on October 24, 2009
VIETNAM WAR VETERANS Sal Mione, left, of Rahway, Rick Harrison, center, of Roselle, and John Gra-tacos, of Elizabeth have all volunteered to work with New Jersey Mission of Honor, a non-profit veterans organization that is seeking to identify deceased American veterans whose cremated remains have been left at funeral homes across the state and the country. Once identified, and the necessary documents processed, the Mission of Honor arranges for a military funeral at a veterans cemetery
“We need to make sure every veteran has a final resting place, that each veteran gets honorably buried.”
“This is the very least that they deserve,” said Sal Mione.
Mione, a Vietnam War veteran, was with Union County’s Office of Veterans’ Affairs until retiring last year. He now volunteers with the office, he said, because there is still much to be done on behalf of America’s veterans, the living and the dead.
Mione is working with fellow veterans as part of New Jersey Mission of Honor, which is dedicated to seeing that all veterans receive proper burials.
At funeral homes across New Jersey, and across the country, there are the cremated remains, or cremains as they are referred to, of thousands of individuals. Usually sealed in plastic bags and then boxed, some have been sitting on shelves for decades--and upwards of 500 may well be the cremains of American war veterans, said Francis Carrasco, vice chairman of the a non-profit veterans organization.
Representatives in each of the state’s 21 counties have started to visit the estimated 1,500 funeral homes to enlist their cooperation, Carrasco said. Mission of Honor representatives went recently to Growney Funeral Home in Hillside, where their effort s may have paid off.
Documents show that of the 60 or so cremains that the funeral home is still holding, at least three are veterans from the Union County area, said funeral home office manager Jean Cardaci.
There are many reasons why the funeral homes are left with ashes, she said. “Some people don’t want them. Sometimes there’s a family conflict-- arguments over who can have them,” Cardaci said.
“Some don’t have the money to do anything with them,” she said. Although in the case of veterans, the government will handle interment costs.
In a number of cases, family members lost contact with each other or there was some sort of estrangement, she said. But whatever the reason, it is a good feeling to know that once all the paperwork is processed—there must be one more attempt to contact the deceased’s family--the veterans will get a proper burial, Cardaci said.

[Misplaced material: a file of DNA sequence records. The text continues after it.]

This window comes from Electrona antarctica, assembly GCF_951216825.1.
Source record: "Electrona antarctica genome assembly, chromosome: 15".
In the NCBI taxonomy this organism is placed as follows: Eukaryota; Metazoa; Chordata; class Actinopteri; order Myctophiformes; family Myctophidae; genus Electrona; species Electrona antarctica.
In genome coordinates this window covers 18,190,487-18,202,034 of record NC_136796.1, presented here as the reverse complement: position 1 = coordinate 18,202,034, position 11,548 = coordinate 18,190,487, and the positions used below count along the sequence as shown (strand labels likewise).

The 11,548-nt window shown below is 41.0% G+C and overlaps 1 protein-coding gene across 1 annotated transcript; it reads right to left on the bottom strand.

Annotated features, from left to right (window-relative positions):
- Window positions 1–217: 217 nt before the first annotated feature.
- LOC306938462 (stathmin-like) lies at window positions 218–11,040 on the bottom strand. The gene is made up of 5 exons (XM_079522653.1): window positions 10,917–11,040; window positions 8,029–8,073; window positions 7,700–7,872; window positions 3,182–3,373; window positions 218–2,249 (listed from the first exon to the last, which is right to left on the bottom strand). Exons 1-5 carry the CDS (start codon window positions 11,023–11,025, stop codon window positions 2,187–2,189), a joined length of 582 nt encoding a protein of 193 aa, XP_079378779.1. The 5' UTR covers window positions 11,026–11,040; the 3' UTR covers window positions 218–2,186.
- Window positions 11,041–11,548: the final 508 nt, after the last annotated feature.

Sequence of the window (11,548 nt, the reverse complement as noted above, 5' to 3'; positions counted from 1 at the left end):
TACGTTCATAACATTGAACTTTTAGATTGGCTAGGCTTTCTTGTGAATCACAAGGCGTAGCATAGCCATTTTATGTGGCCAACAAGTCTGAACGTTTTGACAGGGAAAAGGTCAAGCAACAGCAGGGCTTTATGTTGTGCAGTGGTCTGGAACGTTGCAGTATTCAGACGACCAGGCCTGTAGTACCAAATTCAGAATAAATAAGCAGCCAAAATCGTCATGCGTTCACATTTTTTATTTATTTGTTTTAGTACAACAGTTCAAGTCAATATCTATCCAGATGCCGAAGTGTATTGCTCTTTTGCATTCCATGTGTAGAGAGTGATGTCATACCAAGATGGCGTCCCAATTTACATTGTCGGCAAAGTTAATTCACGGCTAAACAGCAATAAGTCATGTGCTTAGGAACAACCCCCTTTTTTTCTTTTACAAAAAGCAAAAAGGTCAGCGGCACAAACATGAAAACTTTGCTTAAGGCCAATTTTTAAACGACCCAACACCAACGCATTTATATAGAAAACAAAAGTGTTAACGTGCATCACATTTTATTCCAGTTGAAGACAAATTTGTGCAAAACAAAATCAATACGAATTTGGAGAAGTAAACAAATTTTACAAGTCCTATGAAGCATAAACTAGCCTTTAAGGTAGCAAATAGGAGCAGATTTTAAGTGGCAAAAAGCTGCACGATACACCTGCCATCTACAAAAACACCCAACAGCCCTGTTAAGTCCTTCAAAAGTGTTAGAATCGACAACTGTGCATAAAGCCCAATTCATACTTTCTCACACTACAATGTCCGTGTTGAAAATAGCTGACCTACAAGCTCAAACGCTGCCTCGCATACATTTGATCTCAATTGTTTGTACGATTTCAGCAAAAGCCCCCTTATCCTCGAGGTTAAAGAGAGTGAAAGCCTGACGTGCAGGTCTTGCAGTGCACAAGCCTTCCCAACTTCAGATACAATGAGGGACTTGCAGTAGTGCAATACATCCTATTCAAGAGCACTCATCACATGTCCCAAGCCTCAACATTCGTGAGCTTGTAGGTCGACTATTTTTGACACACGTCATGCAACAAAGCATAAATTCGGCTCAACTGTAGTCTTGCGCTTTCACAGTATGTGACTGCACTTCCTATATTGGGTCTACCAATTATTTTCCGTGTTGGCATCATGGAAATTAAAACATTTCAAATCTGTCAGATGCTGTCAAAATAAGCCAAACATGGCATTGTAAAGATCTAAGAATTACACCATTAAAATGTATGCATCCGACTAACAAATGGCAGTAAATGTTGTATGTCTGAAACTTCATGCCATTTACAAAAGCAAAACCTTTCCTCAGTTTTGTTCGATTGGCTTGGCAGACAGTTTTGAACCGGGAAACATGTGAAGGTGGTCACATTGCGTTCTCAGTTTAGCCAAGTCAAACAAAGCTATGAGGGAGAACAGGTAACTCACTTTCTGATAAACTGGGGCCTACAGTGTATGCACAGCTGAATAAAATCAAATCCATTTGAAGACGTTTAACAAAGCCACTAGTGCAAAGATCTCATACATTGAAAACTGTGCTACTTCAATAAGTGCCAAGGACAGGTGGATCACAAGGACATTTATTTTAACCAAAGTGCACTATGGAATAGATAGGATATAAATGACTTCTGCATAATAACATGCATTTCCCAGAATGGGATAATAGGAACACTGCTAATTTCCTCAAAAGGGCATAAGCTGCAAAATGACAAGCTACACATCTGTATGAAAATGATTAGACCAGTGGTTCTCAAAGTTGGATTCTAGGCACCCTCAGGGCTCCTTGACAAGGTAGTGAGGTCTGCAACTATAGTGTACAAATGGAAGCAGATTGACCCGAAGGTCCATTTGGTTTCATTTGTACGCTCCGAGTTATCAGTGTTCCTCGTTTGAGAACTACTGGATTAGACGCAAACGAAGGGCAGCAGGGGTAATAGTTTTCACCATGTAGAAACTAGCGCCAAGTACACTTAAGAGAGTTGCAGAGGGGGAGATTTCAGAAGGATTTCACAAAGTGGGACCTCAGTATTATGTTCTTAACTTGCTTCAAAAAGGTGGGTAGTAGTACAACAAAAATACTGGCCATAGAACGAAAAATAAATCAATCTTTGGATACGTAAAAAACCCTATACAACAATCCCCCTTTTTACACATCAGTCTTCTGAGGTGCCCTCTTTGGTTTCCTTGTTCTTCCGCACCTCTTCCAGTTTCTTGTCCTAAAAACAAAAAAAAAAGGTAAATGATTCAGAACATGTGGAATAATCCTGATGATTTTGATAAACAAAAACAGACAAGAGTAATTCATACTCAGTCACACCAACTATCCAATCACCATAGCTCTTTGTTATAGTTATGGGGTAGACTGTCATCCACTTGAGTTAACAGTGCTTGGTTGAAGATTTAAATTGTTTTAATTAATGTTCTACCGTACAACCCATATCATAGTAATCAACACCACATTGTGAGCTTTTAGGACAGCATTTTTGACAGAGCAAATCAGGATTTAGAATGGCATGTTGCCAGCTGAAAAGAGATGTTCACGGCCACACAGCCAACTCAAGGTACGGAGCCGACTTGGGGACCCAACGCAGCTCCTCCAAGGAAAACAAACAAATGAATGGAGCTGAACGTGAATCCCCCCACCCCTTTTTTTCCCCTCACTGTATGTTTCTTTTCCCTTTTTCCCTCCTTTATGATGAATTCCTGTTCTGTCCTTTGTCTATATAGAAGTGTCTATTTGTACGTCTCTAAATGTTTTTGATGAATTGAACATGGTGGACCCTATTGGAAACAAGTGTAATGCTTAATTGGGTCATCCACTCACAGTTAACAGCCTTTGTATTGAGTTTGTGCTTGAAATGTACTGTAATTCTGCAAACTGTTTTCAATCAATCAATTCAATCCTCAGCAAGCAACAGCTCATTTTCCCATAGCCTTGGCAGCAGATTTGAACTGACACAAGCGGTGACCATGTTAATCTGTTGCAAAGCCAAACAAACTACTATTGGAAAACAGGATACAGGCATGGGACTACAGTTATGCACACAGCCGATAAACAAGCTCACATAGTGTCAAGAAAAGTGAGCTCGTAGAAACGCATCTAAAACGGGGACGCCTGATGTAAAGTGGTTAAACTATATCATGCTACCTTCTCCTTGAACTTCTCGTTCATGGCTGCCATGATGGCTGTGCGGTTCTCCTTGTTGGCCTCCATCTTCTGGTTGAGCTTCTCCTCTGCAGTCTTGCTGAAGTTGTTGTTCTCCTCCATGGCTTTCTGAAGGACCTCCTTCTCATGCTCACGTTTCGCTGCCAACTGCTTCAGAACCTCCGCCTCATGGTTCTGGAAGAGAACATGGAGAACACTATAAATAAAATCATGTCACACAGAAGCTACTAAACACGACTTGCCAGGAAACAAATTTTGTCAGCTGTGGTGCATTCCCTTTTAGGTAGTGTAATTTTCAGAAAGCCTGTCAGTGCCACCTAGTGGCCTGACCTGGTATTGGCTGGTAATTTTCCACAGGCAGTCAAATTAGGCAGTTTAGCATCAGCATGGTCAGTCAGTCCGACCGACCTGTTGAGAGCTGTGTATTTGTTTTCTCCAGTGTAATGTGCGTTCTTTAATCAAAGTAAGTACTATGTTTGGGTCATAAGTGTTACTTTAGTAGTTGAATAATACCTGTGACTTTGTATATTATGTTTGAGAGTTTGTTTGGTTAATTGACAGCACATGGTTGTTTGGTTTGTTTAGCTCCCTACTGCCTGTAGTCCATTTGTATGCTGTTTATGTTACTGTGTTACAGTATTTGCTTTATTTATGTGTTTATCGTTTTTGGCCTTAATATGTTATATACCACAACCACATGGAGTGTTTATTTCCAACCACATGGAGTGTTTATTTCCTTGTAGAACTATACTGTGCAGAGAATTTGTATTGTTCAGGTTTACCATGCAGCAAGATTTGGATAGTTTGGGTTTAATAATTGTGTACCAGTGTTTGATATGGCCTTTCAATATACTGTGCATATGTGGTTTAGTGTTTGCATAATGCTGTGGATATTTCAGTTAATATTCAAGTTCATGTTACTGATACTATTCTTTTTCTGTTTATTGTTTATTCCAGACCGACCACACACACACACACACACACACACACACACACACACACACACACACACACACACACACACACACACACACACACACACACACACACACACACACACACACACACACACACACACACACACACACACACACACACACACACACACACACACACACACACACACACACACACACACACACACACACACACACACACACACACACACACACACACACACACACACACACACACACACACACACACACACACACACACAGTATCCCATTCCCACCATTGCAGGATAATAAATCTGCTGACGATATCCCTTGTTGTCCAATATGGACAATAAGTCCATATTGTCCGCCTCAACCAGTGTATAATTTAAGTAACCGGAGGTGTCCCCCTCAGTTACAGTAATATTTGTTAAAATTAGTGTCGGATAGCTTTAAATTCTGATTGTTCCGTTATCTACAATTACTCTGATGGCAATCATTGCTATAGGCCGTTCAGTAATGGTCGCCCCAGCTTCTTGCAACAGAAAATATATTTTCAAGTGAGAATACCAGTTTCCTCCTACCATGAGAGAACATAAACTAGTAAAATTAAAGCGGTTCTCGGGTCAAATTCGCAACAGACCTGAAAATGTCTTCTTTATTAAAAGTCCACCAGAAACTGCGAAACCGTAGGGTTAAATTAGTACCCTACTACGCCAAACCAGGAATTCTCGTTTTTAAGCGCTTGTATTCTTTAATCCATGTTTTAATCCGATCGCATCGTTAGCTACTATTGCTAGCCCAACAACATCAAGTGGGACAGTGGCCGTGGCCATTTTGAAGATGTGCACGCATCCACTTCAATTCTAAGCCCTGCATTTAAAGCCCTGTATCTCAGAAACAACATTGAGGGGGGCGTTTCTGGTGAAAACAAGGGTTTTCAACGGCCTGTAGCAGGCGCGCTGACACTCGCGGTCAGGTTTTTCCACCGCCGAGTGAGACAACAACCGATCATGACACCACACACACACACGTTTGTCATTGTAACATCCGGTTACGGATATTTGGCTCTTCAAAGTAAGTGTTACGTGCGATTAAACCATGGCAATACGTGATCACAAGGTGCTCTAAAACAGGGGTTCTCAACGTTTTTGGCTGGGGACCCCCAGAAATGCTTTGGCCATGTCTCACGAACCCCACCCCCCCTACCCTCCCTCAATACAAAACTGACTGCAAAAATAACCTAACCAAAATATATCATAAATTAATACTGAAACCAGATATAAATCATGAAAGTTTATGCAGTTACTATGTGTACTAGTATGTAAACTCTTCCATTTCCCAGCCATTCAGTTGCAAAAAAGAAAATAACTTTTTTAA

“It feels good that they will not be left at the funeral home, that they will be at a respectful place, which they deserve for being in the service,” she said.
Once all the documentation is in order, the veterans’ remains are buried at the Brigadier General William C. Doyle Veterans Cemetery in Writghtstown, with the government picking up the costs of interment.
The mahogany burial urns, which include the emblem of the veteran’s branch of service, the American flags and all necessary documentation is paid for and provided by the New Jersey Mission of Honor, Carrasco said.
Union County Undersheriff Vincent DeTrolio has been working with Mission of Honor members to get the word out about the program, which is fairly new. Last year, veterans lobbied successfully with the Legislature to require funeral homes to cooperate with their quest.
Even so, the program is still not well known, DeTrolio said, noting that the Mission’s efforts are solely supported by donations, which can be mailed to New Jersey Mission of Honor, P.O. Box 263, Bordentown, NJ 08505.
Freeholder Chairman Alexander Mirabella said the county is totally supportive of the Mission of Honor.
“Union County will do everything it can through the Office of Veterans’ Affairs, and through any other means, to assist in the Mission of Honor’s efforts in our county,” Mirabella said.
The Mission of Honor’s coordinators in Union County are two Vietnam War veterans, John Gratacos of Elizabeth and Rick Harrison of Roselle. In recent weeks, they have visited about a dozen funeral homes in Elizabeth, Linden, Westfield and Cranford, Harrison said, noting that they have at least another 40 to go.
While the funeral homes have been cooperative, he said, “they need some time to go through everything.”
“If they want us to help them, we will,” Graticos said. “We’d be more than honored to help them.”
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